This fall, Ryanair plans to launch two more Poland-Ukraine flights: from Lviv to Poznan and from Kharkiv to Warsaw. Ryanair, Europe’s largest carrier, also plans to increase frequencies out of Kyiv Boryspil to the seven Polish cities it served before the quarantine restrictions of last spring.
Germany’s FlixBus, the Europe’s bus transport operator, is opening its fourth Ukraine-Poland route: Kyiv-Warsaw, with stops in Zhytomyr, Rivne and Radom (Poland). Aimed at low budget tourists and migrant workers, FlixBus also offers three buses from Ukraine to Germany.
Britain’s EasyJet, one of Europe’s largest low-cost airlines, may start flights between Italy and Ukraine by October. In late July, shortly, after Italy and Ukraine fully liberalized air traffic, ENAC, Italy’s Civil Aviation Authority, authorized the Austrian unit of easyJet to operate 12 weekly flights to Ukraine. EasyJet’s Italy bases are in Naples, Milan Malpensa and Venice Marco Polo.
Ernest Airlines is to be reborn this fall as a regional Italian carrier. Until the Milan-based airline went bankrupt last January, it operated 13 routes between Italian and Ukrainian cities. Ukraine’s travel press is welcoming the news that the discount carrier is to emerge from bankruptcy. Italy’s Naviganti site notes that the fleet of the new Ernest will be 16 Franco-Italian-made turboprops. These regional planes seat 70 and have a range of 1,500 km. The flight distance from Milan to Kyiv is 1,700 km.
Austria, Georgia, Lithuania, Slovakia, and Canada have returned to Ukraine Health Ministry’s “Green” list. Travelers arriving from these countries do not take Covid-19 tests or self-isolate. Most countries in the world – 105 – are on Ukraine’s “Red” list. This includes: US, Cyprus, Israel, Spain, Poland Romania, Bulgaria, Greece, Estonia and the Netherlands. A 1,300-word article in the Kyiv Post outlines protocols for entering Ukraine.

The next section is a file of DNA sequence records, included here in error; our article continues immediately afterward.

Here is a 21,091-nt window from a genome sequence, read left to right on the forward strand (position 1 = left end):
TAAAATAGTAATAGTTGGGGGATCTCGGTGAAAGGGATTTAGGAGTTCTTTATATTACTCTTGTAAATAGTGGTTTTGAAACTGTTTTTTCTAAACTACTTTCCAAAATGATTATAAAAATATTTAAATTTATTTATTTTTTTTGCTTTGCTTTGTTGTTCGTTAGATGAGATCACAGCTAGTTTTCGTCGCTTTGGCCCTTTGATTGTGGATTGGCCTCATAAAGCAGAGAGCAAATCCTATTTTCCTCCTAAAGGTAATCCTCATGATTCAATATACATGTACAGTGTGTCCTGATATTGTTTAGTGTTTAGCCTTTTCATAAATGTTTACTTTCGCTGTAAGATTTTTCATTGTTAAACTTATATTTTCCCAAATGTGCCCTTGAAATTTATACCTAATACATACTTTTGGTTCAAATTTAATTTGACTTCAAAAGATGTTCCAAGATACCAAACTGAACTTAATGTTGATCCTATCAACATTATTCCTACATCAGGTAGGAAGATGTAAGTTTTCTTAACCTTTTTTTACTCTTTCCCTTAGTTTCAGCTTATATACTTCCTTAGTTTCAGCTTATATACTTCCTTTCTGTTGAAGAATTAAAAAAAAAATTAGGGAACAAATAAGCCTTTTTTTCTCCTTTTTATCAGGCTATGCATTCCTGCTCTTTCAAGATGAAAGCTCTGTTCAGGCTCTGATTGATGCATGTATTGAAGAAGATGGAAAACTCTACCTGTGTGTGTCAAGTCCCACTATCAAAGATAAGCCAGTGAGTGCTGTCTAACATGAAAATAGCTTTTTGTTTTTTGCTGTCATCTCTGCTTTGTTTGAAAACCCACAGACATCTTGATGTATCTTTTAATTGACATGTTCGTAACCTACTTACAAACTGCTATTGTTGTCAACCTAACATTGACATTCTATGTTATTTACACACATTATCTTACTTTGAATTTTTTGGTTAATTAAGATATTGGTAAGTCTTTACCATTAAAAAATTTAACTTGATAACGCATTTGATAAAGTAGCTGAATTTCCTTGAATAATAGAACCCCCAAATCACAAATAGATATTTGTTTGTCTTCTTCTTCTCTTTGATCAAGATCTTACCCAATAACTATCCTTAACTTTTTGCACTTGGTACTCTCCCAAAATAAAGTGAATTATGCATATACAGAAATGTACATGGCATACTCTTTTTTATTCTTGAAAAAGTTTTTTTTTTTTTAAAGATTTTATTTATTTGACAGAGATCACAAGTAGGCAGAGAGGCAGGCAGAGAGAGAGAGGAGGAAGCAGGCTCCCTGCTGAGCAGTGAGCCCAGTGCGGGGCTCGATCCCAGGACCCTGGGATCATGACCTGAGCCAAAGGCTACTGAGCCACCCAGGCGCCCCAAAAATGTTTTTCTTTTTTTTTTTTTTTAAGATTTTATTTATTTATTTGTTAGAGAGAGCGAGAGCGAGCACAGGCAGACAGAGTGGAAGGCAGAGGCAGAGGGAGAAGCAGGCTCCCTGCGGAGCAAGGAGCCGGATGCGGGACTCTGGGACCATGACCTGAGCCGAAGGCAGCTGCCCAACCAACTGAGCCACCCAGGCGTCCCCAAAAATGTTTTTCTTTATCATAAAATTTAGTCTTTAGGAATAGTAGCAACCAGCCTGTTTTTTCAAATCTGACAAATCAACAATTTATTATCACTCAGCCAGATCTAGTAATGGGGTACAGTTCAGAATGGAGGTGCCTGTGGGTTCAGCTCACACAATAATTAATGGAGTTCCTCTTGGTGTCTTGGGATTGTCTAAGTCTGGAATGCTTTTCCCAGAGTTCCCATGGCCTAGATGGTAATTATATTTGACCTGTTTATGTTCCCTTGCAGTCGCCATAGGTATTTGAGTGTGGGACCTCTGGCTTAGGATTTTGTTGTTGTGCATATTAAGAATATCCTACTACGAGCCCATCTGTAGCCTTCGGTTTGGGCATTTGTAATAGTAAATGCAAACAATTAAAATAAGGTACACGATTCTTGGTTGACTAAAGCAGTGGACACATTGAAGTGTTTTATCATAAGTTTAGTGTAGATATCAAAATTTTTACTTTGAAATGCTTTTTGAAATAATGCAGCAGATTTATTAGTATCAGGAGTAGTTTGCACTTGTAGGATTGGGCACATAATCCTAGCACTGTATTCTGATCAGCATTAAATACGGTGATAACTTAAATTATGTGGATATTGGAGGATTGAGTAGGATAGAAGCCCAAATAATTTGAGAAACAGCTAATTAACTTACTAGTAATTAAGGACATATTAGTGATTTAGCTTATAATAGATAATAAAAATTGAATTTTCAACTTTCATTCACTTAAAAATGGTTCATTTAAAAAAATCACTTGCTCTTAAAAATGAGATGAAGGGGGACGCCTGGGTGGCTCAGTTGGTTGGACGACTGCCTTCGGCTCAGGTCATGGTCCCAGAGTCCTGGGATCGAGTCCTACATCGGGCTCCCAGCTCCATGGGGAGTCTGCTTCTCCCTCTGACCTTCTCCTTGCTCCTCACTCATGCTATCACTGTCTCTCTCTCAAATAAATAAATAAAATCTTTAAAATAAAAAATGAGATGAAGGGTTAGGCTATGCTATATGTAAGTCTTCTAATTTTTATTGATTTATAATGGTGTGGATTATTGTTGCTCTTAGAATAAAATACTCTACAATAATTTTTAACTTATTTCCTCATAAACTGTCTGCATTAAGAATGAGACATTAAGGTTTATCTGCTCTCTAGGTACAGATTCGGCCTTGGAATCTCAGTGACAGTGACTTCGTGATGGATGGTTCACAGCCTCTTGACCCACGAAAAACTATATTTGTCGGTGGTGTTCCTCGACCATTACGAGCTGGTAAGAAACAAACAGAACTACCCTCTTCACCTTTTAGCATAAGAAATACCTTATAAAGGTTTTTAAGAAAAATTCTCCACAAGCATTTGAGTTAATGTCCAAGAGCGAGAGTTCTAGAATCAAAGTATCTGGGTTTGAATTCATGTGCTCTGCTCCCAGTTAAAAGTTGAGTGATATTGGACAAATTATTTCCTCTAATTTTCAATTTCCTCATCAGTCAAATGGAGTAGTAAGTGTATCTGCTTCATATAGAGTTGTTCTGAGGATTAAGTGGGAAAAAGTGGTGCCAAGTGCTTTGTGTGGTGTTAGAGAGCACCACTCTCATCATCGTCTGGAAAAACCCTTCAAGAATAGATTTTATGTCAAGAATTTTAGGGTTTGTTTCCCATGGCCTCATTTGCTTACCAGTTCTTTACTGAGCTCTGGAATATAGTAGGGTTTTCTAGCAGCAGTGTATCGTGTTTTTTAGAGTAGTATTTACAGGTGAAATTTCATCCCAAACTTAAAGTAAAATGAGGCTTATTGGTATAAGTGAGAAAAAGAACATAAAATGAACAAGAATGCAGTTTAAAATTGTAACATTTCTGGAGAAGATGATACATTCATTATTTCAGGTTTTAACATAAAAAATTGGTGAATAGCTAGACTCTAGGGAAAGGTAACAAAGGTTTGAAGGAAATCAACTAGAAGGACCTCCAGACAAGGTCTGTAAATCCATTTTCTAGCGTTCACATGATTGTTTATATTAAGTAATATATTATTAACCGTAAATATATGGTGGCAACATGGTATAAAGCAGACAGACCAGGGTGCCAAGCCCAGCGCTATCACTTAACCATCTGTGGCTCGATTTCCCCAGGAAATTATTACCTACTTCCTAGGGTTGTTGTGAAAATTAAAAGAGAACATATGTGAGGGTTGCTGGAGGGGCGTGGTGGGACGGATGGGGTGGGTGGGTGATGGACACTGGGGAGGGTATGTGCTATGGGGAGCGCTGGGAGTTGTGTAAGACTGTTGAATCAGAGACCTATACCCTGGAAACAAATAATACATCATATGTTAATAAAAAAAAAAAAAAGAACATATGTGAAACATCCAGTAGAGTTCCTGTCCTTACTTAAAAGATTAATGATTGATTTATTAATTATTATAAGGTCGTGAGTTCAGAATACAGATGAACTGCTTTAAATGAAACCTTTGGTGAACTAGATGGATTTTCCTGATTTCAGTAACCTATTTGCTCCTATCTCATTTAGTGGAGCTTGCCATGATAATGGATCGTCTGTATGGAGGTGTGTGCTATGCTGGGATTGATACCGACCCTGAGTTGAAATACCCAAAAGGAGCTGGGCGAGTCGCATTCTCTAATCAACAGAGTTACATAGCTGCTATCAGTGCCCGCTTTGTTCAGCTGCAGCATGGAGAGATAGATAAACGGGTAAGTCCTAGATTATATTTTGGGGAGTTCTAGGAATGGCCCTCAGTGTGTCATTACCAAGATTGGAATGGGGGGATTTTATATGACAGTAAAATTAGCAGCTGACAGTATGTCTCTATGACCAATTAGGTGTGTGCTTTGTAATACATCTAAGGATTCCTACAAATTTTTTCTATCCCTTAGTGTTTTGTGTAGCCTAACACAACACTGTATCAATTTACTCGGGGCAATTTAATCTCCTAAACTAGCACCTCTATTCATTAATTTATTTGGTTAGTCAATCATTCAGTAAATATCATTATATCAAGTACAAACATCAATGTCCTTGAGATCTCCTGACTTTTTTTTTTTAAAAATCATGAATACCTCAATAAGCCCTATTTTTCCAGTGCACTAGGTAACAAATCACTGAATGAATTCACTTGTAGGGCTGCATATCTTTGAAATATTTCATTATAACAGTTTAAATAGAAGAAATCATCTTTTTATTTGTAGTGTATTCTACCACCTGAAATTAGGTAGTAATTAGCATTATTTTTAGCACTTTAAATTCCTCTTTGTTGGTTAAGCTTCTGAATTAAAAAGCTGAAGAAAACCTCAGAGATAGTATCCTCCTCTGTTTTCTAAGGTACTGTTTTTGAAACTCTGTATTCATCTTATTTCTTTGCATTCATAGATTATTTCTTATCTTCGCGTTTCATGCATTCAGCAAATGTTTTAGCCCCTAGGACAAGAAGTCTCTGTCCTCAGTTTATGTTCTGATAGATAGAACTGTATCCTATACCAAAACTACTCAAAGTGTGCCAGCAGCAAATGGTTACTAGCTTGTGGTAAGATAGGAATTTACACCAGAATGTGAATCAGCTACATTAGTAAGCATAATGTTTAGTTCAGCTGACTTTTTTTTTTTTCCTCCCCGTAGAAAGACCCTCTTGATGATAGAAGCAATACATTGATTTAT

Through Aug. 30, Ukraine has closed its two road checkpoints for entry into Russia-controlled Crimea, purportedly to control coronavirus. Only Crimean residents with Ukrainian passports are allowed to enter Crimea. Ukrainians who live on the mainland can return home. Although Russia’s annexation of the peninsula in 2014 radically cut Ukrainian tourism to Crimea, several hundred thousand Ukrainians travel to Crimea every summer, largely to visit friends and family and to check on their properties. There are no flights, ferries or trains between Ukraine and Crimea.
The cross-Danube ferry linking Orlivka, Odesa oblast, and Isaccea, Romania started service this week. Operating hourly, from 8 am to 8 pm, the ferry now carries only trucks. Passenger cars should start at the end of August, Yuri Dimchoglo, a co-investor in the project tells the Center for Transportation Strategies. Fares are: passenger – €1; motorcycle – €2; car – €15; minibus €25; big truck – €50. The ferry cuts out a 2-hour, 100 km drive with two border crossings – Moldova and Romania. With passport control stations on both banks of the Danube, the ferry is Odesa’s first border crossing with the EU.
From the Editor: On one hand, it’s nice to see transportation companies looking beyond Covid to forge new ties between Ukraine and the EU. But, only the naïve think that Ukrainians go to Poznan or Radom for fun and leisure. The corona crisis was a wakeup call for the vibrant economies of Eastern Europe as to how much they depend on Ukrainian workers. As long as Ukraine’s political elite follow business as usual and mid-level bureaucrat slow walk reforms, workers will vote with their feet – westward. As they said in Rio during one of Brazil’s perennial crises of the 1990s– o último a sair, apague as luzes do aeroporto! – the last one out, turn out the lights at the airport! –With Best Regards Jim Brooke